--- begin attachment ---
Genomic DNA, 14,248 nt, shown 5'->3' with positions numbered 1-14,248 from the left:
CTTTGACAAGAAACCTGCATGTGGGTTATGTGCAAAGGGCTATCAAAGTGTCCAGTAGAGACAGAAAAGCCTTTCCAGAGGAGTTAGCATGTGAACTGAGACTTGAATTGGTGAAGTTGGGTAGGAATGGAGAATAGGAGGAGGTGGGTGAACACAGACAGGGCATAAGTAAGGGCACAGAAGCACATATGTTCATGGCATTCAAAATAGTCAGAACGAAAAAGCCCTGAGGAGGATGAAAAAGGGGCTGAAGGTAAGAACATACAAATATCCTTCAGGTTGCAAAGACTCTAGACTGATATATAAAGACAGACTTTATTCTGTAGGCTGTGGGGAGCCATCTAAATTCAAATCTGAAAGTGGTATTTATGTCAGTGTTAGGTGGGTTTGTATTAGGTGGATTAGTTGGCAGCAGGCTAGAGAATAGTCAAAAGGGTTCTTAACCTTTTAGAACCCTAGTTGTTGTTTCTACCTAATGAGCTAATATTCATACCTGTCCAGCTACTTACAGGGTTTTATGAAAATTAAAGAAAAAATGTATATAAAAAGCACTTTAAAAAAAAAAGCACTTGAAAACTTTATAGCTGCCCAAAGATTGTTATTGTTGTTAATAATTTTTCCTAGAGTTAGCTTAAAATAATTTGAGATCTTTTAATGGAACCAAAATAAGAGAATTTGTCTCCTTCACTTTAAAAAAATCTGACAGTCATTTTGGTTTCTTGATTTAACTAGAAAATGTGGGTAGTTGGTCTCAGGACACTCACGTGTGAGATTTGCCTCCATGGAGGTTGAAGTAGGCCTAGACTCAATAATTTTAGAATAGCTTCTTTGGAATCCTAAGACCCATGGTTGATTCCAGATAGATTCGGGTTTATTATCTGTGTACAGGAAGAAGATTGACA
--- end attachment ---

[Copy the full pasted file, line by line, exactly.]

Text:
Genomic DNA, 14,248 nt, shown 5'->3' with positions numbered 1-14,248 from the left:
CTTTGACAAGAAACCTGCATGTGGGTTATGTGCAAAGGGCTATCAAAGTGTCCAGTAGAGACAGAAAAGCCTTTCCAGAGGAGTTAGCATGTGAACTGAGACTTGAATTGGTGAAGTTGGGTAGGAATGGAGAATAGGAGGAGGTGGGTGAACACAGACAGGGCATAAGTAAGGGCACAGAAGCACATATGTTCATGGCATTCAAAATAGTCAGAACGAAAAAGCCCTGAGGAGGATGAAAAAGGGGCTGAAGGTAAGAACATACAAATATCCTTCAGGTTGCAAAGACTCTAGACTGATATATAAAGACAGACTTTATTCTGTAGGCTGTGGGGAGCCATCTAAATTCAAATCTGAAAGTGGTATTTATGTCAGTGTTAGGTGGGTTTGTATTAGGTGGATTAGTTGGCAGCAGGCTAGAGAATAGTCAAAAGGGTTCTTAACCTTTTAGAACCCTAGTTGTTGTTTCTACCTAATGAGCTAATATTCATACCTGTCCAGCTACTTACAGGGTTTTATGAAAATTAAAGAAAAAATGTATATAAAAAGCACTTTAAAAAAAAAAGCACTTGAAAACTTTATAGCTGCCCAAAGATTGTTATTGTTGTTAATAATTTTTCCTAGAGTTAGCTTAAAATAATTTGAGATCTTTTAATGGAACCAAAATAAGAGAATTTGTCTCCTTCACTTTAAAAAAATCTGACAGTCATTTTGGTTTCTTGATTTAACTAGAAAATGTGGGTAGTTGGTCTCAGGACACTCACGTGTGAGATTTGCCTCCATGGAGGTTGAAGTAGGCCTAGACTCAATAATTTTAGAATAGCTTCTTTGGAATCCTAAGACCCATGGTTGATTCCAGATAGATTCGGGTTTATTATCTGTGTACAGGAAGAAGATTGACA